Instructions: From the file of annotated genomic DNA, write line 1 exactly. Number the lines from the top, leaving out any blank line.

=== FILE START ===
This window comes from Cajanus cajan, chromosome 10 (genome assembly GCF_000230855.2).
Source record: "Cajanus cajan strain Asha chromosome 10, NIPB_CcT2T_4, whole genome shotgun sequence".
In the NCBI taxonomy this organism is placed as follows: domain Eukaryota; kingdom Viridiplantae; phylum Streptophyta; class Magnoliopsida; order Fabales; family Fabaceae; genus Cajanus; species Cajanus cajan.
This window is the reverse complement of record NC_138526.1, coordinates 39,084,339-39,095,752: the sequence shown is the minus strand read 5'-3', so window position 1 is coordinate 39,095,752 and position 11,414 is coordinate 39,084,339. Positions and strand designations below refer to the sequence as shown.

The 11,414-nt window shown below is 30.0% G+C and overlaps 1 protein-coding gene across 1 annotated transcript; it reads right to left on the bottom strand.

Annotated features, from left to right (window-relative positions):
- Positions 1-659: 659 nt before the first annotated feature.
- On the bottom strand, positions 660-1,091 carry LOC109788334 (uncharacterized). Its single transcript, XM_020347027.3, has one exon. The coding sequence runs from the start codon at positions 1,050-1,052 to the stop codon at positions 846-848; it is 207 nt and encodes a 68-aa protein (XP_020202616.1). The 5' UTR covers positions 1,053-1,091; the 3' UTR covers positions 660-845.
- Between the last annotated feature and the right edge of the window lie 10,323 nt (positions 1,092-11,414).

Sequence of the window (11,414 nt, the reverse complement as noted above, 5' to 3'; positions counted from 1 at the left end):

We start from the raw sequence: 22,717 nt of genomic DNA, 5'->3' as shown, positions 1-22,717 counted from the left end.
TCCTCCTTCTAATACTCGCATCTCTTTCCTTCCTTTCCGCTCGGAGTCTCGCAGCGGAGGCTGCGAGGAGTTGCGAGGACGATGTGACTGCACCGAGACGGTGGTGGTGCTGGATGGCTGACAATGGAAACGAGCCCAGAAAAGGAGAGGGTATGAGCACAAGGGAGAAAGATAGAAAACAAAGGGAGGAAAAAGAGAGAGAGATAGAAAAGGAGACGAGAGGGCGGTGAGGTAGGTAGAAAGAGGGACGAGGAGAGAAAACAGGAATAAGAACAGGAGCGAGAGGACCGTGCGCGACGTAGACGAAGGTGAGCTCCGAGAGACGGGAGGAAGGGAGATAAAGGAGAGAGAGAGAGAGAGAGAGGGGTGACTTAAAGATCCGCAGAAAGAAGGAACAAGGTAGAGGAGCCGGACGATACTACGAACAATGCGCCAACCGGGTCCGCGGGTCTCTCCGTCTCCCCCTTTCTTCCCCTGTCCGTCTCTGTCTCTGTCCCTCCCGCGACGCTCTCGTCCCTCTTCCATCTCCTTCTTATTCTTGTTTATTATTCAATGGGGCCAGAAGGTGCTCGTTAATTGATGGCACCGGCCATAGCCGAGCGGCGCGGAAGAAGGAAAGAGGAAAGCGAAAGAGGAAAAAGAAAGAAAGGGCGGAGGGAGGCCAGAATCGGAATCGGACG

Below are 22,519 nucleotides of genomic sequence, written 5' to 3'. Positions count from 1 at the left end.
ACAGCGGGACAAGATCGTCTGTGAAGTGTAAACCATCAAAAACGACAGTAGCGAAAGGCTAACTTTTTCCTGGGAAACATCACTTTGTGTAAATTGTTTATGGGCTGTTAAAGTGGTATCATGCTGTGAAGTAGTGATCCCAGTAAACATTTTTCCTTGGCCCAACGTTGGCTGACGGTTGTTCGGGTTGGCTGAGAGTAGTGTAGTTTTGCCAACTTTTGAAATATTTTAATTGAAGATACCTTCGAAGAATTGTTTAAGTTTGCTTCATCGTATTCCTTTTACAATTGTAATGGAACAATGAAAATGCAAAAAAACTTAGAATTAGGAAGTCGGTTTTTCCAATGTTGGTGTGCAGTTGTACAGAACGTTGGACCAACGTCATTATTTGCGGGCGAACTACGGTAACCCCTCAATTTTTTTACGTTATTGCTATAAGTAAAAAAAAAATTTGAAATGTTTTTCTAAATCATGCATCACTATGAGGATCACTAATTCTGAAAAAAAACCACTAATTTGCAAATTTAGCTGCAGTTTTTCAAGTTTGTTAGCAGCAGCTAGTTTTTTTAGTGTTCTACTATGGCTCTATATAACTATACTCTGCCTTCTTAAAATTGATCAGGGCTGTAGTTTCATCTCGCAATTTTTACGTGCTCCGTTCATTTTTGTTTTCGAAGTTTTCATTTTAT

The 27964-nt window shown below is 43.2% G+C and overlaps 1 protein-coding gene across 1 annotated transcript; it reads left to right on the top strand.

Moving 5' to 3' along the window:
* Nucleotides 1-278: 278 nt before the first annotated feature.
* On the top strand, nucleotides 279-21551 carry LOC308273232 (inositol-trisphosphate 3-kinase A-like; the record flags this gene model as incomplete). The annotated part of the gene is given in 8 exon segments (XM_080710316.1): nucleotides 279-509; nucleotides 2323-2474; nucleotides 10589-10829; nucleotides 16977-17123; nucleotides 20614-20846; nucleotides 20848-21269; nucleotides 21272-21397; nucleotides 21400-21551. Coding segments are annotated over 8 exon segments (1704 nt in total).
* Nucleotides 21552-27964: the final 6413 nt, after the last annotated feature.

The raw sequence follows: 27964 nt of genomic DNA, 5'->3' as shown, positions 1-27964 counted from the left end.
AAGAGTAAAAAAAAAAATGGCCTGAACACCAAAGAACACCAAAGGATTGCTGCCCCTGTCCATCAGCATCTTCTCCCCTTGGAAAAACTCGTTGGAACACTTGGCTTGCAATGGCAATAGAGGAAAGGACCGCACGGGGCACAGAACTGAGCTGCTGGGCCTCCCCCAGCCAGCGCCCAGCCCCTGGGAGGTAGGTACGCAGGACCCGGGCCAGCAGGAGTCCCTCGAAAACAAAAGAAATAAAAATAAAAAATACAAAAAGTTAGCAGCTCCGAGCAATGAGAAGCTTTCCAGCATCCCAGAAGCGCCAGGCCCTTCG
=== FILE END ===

This window comes from Cajanus cajan, chromosome 10 (genome assembly GCF_000230855.2).